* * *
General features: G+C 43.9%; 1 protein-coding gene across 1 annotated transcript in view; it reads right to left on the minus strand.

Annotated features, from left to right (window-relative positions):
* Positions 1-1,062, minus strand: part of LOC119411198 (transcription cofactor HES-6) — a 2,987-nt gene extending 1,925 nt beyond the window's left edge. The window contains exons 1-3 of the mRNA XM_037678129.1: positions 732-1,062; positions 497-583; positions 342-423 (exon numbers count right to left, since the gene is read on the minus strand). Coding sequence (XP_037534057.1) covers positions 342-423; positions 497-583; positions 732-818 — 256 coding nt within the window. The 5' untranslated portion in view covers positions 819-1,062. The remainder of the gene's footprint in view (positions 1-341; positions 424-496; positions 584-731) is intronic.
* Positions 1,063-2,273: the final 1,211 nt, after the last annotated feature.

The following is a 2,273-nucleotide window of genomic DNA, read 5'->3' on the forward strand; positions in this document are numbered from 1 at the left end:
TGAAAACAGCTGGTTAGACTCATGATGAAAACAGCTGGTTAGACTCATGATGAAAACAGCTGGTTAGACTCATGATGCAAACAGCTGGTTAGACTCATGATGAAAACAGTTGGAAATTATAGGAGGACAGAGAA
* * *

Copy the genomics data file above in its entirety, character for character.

General features: G+C 43.9%; 1 protein-coding gene across 1 annotated transcript in view; it reads right to left on the minus strand.

Annotated features, from left to right (window-relative positions):
* Positions 1-1,062, minus strand: part of LOC119411198 (transcription cofactor HES-6) — a 2,987-nt gene extending 1,925 nt beyond the window's left edge. The window contains exons 1-3 of the mRNA XM_037678129.1: positions 732-1,062; positions 497-583; positions 342-423 (exon numbers count right to left, since the gene is read on the minus strand). Coding sequence (XP_037534057.1) covers positions 342-423; positions 497-583; positions 732-818 — 256 coding nt within the window. The 5' untranslated portion in view covers positions 819-1,062. The remainder of the gene's footprint in view (positions 1-341; positions 424-496; positions 584-731) is intronic.
* Positions 1,063-2,273: the final 1,211 nt, after the last annotated feature.

The following is a 2,273-nucleotide window of genomic DNA, read 5'->3' on the forward strand; positions in this document are numbered from 1 at the left end:
TGAAAACAGCTGGTTAGACTCATGATGAAAACAGCTGGTTAGACTCATGATGAAAACAGCTGGTTAGACTCATGATGCAAACAGCTGGTTAGACTCATGATGAAAACAGTTGGAAATTATAGGAGGACAGAGAA